Tag: MS3

Syed Shehab Syed Shehab (2 Posts)

Contributing Writer

Larner College of Medicine at the University of Vermont


Fourth-year medical student. Interested in issues around diversity and inclusion, social justice in medicine and looking at health systems and how they can be used to improve access and delivery of care.




Transitioning to the Clinical Years: Be A Duck

“Be a duck,” became my mantra throughout medical school, so much so that my mother had it printed onto a canvas and has it hanging on a wall at home in my honor. As a medical student you might think I would be more interested in having the prowess of a lioness, the elegance of an eagle, the speed of a cheetah or the energy of a dolphin. A duck, as most envision it, does not have much appeal; except, however, when swimming. The quote that led me to emulate the duck is Michael Caine’s, “Be a duck, remain calm on the surface and paddle like the dickens underneath.”

A Third Year Opus — Chapter Three: The Tenant

Delirium is a bread-and-butter presentation. The differential writes itself — stroke, infection, intoxication, electrolyte imbalances, shock, organ failure. The intellectual exercise this invites was practically invented for medical students, even if the final diagnosis (dehydration secondary to gastroenteritis) and its treatment (fluids) were relatively mundane.

Crow’s Feet

There was an elderly man suffering from late-stage Parkinson’s dementia. There was a patient with schizophrenia experiencing a COPD exacerbation. Then, there was Mrs. G, who was admitted for immune thrombocytopenia. She was a retired teacher who spent her time volunteering at her church and caring for family members.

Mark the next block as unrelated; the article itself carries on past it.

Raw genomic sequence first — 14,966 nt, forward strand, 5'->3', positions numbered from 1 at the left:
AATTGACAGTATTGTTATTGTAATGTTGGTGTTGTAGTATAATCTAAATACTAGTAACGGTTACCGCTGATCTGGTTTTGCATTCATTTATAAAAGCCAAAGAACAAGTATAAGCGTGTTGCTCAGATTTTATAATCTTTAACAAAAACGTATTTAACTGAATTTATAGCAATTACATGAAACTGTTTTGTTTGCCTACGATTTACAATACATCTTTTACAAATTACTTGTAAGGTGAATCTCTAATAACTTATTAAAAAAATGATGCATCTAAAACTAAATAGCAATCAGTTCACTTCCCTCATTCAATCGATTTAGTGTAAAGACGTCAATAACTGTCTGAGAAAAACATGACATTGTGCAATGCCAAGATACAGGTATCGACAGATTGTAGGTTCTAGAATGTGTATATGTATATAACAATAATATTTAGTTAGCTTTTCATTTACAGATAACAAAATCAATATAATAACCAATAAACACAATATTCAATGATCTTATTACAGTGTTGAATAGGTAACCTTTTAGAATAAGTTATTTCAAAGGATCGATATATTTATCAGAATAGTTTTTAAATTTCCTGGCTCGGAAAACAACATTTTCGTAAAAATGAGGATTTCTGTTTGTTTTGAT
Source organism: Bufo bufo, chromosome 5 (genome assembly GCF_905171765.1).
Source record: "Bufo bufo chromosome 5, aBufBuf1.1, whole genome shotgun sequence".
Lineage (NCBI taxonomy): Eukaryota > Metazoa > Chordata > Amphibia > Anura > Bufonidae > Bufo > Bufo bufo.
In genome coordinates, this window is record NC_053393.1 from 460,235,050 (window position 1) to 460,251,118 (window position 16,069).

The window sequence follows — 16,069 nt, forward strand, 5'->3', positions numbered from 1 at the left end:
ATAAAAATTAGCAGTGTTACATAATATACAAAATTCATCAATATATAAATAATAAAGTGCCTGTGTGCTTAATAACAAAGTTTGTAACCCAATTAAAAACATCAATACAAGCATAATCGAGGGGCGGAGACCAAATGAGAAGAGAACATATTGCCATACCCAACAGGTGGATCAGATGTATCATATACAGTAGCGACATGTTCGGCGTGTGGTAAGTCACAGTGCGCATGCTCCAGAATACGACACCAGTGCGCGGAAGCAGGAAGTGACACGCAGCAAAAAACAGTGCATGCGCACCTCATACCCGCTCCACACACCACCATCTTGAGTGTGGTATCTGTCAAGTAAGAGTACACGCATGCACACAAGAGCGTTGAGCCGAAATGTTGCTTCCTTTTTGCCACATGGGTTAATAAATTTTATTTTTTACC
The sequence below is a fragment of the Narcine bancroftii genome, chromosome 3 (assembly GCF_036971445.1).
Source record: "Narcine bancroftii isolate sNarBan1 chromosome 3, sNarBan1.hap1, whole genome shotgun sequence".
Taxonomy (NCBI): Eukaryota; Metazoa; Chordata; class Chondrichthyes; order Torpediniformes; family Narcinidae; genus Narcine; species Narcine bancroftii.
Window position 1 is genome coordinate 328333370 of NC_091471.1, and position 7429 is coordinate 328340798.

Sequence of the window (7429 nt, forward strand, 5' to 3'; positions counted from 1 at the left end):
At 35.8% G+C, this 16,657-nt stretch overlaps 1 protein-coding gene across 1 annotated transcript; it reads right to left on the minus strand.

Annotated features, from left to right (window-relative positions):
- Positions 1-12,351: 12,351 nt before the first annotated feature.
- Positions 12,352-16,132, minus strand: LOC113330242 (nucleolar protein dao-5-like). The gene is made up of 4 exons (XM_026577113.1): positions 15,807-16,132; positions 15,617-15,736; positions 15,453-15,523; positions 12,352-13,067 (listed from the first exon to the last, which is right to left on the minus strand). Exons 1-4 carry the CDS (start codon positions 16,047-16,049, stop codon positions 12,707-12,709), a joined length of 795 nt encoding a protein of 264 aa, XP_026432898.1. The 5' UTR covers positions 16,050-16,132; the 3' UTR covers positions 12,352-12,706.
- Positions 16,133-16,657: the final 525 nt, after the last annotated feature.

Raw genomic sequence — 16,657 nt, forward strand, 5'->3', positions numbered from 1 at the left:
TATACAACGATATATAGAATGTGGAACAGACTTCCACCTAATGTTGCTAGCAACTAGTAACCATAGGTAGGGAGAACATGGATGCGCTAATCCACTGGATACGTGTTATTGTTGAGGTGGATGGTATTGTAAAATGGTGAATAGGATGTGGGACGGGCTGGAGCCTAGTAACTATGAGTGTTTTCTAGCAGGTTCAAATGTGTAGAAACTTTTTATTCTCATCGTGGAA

Paging Sisyphus

In my third year of medical school, I was taking care of an elderly patient who had been in and out of the hospital multiple times in one month. Upon his third admission, my exasperated attending threw up his hands and said, “Who am I, Sisyphus?” I understood how he felt. Like the mythological Greek king rolling his boulder up the hill — only to have it roll back down again, ad infinitum — no matter what we did to manage this patient, he always returned to the hospital sicker than before.

Parsa Salehi Parsa Salehi (2 Posts)

Contributing Writer

Drexel University College of Medicine


Parsa attended Cornell University as an undergraduate, where he majored in Human Biology. He had a particular interest in nutrition, healthcare policy, near eastern studies, and human development while in Ithaca. He is finishing up his medical school years, as part of Drexel University College of Medicine's Class of 2017. He enjoys basketball (Go Mavs!), skiing, debate/public speaking, fitness, travel, nature, cooking, poetry, and spending time with friends/family.